He immediately raised prices. He didn’t say – Thank You readers for supporting a price I think is sustainable. Instead he immediately raised up the prices to see how much more money he could squeeze out of dedicated readers.

What did the Publisher do when there was sales erosion at $14.99?

In just two weeks he came back down to $12.99. He didn’t make a stand or pretend that $14.99 was the only sustainable price (which is what Publishers have been claiming). He lowered the price to $12.99 and he’s HAPPY with it.

It’s time to make a stand because Publishers don’t care about sustainable prices or the future of books or even authors. They just use that to fool us. All they care about is getting as much money out of us as they can. If we stick to $9.99 – then Publishers will get the message and come back to it. If we keep being impatient and giving in first it’ll be $12.99 and then $14.99 and soon we’ll be paying $19.99 for ebooks.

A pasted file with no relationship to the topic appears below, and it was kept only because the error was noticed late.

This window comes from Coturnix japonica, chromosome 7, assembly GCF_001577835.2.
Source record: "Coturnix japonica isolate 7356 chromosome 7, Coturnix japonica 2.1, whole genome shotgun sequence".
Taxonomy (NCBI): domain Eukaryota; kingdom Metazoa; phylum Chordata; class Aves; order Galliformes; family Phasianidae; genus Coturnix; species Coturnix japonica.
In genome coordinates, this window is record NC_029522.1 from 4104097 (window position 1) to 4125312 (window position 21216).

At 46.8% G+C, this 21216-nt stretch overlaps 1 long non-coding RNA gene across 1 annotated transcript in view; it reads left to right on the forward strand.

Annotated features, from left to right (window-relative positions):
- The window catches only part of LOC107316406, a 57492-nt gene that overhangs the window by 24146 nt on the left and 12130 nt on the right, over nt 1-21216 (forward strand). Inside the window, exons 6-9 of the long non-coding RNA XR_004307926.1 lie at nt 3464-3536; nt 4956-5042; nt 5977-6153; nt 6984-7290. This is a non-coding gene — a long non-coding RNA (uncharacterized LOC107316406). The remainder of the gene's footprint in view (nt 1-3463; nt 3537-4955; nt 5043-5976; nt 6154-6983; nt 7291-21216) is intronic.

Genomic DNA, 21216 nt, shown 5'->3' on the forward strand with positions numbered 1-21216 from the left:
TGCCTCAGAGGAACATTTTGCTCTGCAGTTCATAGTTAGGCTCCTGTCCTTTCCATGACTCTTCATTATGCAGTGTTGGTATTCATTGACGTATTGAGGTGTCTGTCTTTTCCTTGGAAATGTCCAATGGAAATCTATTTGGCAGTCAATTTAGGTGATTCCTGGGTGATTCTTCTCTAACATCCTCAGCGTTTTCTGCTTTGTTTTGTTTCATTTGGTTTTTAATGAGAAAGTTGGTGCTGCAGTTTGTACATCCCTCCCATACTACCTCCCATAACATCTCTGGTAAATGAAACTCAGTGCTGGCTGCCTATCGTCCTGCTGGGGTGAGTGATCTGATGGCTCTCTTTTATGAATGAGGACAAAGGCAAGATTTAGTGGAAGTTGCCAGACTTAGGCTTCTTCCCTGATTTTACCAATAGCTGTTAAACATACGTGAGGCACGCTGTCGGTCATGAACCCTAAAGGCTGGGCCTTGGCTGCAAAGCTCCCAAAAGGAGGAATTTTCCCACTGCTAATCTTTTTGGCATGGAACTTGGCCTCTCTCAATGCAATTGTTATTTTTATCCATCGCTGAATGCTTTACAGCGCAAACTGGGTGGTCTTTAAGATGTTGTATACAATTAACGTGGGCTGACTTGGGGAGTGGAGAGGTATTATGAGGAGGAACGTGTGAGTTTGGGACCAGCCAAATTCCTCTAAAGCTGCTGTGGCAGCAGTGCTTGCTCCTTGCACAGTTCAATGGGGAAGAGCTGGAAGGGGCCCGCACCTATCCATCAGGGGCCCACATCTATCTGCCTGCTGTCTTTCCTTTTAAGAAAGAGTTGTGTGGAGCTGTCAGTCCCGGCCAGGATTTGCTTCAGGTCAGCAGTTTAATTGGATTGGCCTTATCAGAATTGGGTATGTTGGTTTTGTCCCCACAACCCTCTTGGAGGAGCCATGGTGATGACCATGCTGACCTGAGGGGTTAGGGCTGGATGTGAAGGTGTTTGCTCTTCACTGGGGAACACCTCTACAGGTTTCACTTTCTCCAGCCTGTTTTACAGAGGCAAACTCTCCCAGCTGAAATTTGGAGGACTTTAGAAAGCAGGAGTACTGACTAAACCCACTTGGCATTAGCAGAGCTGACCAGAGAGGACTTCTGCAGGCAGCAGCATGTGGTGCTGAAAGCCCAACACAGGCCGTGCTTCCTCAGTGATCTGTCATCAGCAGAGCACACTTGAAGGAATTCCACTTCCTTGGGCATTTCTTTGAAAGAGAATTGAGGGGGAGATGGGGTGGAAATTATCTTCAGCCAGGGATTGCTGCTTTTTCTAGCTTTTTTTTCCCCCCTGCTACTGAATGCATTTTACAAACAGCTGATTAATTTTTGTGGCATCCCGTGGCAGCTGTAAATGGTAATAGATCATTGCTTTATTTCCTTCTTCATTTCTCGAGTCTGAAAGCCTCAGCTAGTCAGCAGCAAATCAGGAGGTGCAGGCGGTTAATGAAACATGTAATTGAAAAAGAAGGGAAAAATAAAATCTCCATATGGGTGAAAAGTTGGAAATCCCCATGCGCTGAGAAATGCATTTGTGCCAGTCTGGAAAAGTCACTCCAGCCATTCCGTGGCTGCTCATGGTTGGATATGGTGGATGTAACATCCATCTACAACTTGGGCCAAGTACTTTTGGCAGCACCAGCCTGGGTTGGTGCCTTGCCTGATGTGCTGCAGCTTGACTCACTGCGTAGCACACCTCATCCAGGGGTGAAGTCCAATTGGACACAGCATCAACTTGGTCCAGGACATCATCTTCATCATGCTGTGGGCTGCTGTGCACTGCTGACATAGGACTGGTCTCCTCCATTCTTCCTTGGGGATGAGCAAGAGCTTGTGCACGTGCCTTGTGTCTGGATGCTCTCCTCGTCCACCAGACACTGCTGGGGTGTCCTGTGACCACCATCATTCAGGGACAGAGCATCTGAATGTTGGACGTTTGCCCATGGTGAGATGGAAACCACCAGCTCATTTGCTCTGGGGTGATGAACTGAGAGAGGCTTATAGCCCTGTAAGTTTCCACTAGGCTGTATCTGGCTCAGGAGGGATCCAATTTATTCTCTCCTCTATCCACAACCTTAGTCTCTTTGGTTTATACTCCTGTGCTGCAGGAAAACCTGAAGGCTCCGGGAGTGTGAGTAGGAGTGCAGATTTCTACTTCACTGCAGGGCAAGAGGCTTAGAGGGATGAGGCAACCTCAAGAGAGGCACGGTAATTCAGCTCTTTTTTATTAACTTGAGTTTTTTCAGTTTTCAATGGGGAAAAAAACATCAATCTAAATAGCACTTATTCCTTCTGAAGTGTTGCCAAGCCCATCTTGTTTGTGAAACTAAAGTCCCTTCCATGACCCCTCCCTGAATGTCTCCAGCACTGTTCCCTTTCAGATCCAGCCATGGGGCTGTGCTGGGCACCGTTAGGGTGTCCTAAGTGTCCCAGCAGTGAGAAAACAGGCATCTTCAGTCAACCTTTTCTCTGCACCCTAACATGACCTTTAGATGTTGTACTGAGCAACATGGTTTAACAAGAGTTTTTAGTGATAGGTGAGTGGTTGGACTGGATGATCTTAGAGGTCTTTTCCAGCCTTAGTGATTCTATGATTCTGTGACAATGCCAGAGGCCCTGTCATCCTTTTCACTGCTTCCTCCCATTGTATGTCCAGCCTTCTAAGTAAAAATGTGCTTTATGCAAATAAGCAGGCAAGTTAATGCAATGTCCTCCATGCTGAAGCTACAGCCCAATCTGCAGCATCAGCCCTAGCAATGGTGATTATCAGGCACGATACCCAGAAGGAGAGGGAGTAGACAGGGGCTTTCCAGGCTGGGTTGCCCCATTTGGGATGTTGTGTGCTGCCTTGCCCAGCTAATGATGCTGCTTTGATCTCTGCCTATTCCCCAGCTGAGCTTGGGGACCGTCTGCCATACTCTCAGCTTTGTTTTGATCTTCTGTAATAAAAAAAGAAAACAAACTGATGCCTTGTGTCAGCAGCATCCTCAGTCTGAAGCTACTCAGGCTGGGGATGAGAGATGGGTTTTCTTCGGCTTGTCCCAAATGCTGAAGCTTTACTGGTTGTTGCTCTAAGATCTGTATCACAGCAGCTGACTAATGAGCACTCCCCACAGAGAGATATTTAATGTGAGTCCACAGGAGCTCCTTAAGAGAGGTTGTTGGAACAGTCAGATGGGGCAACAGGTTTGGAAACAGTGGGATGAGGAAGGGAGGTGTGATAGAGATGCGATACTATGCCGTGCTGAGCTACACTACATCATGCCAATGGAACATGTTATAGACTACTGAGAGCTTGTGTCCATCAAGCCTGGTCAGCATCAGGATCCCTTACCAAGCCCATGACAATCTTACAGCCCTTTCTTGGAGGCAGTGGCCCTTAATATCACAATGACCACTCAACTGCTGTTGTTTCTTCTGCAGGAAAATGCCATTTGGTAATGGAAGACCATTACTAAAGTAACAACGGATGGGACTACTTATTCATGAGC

An explosion of ebook sales in March – pre Agency Model rush?

The Association of American Publishers reveals that eBook sales for March jumped up 184% for the month and 252% for the year. Huffington Post has the details -

Book sales tracked by the Association of American Publishers (AAP) for the month of March increased by 16.6 percent at $458.2 million and were up by 8.0 percent for the year. 

E-book sales jumped up 184.8 percent for the month ($28.5 million), reflecting an increase of 251.9 percent for the year.

The assumption we’ll make is that AAP mean a 184.4% increase from February 2010 – which is valid unless they have a different definition of ‘for the month’ from us.

Kindle owners put forward a theory

At the kindle forum there’s a discussion and someone, predictably, attributes the jump to the iPad. Never mind that the iPad hadn’t even been released. April figures will give us an idea of what impact the iPad will have on ebook sales.

The much likelier reason for the huge jump in sales in March is summed up by the reactions of two Kindle owners -

JMaze: I know I bought a lot of Kindle books in March, so as to stock up before the prices went up. I wonder how many other people did that.

D Figueroa: I, too, grabbed several books before the price increases in April. Being prewarned here in the Kindle forum gave me the chance to buy several books that I (correctly) assumed were going to jump a great deal in price.

For me it was 12 books of which 5 were specifically bought to weather the Agency Model storm. It does make you wonder though.

Did the pre Agency Model rush contribute most of the 184% jump in March?